Back during the 1998 election cycle, I interviewed an energetic, articulate, clearly bright young man who was running for Congress. After the meeting, he asked me how he did, an unusual question that reflected his exuberance and youth. I told him that he did great — and that after he lost and made some money in the private sector, I expected him to run for something again and probably get elected.
Wisconsin GOP Rep. Paul Ryan still remembers that incident and has reminded me of it a couple of times over the years. What he might not recall is that by the time October of that election year rolled around, I had made Ryan the favorite in the race over Democrat Lydia Spottswood, a nurse who looked better on paper than her campaign did in real life. Of course, Ryan won.
I have also sat through some really terrible interviews. In an end-of-the-year “awards” column in 1998, I nominated wealthy businessman Bruce James for “most arrogant candidate.” James “huffed and puffed about how he was going to beat Rep. John Ensign (R) and Sen. Harry Reid (D), and then dropped out of the race,” I wrote.
Years later, after he had been confirmed by the Senate in 2002 to be the CEO of the Government Printing Office, James invited me for a tour of the GPO. We had a nice visit about his position as the nation’s “public printer,” and ever since then, he has been gracious and friendly. I am lucky he didn’t hold a grudge.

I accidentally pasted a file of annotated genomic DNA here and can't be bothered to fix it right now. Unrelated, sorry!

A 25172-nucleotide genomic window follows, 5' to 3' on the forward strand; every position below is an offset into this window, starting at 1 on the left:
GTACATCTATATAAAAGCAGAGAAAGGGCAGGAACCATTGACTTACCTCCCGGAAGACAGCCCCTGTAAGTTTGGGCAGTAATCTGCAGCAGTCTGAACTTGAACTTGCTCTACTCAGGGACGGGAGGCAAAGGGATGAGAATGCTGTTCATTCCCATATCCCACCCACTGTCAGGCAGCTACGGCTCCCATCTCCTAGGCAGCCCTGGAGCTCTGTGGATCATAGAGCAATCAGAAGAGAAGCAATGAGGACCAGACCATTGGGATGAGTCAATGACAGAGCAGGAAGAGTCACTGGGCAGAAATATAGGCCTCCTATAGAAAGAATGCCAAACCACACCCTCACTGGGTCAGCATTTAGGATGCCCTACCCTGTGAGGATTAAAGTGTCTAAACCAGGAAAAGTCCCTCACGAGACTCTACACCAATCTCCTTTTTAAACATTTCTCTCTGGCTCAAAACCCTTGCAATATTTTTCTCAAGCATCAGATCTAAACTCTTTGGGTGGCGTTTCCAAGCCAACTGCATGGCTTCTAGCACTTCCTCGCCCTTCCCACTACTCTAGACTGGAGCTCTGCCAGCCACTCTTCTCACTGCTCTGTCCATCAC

One memorable Roll Call event, on Jan. 21, 2002, was unusual in that it was a newspaper-wide meeting with presidential hopeful Howard Dean, who was not yet on anyone’s radar screen.
Toward the end of a rather lengthy question-and-answer session, I asked the Vermont governor why he had low-keyed the signing of his state’s civil unions bill instead of staging a big media event to celebrate its passage. Angry at the question, he wound up like a pitcher ready to deliver a fastball and shouted at me: “That’s bulls–t.” Almost two years later, when Dean uttered a very different “scream,” I thought back to that incident and smiled.
A few of my columns have received an extraordinary amount of feedback. Two come to mind immediately.
A recent one, published February 11, 2011, raised doubts about the media coverage — and information released –— following the shooting of then-Arizona Rep. Gabby Giffords. I realized the piece could be controversial, and I spent more time writing and rewriting it than I have any other column.
I heard from medical professionals, political insiders, journalists and people who had relatives who had suffered traumatic brain injuries. Virtually all of them echoed my thoughts.
But the biggest reaction by far came in response to a June 13, 2002, column (yes, almost 10 years ago to the day) mocking the Congressional testimony against mountaintop mining of Kevin Richardson of the Backstreet Boys. Apparently, the boy band’s fan website posted my piece and dozens of teeny-boppers (along with more than a few adult groupies) took offense at my criticism of Richardson.
Politics and journalism certainly have changed during the past 20 years, and not necessarily for the better. What hasn’t changed for me is the importance of the folks on the copy desk, who try to correct as many of my goofs as they can find, the energy of the newspaper’s bright young reporters, the wise counsel of my longtime colleague Nathan Gonzales and a series of editors, especially Tim Curran and Lauren Whittington, who have always been encouraging and supportive.
Stuart Rothenberg is editor of the Rothenberg Political Report.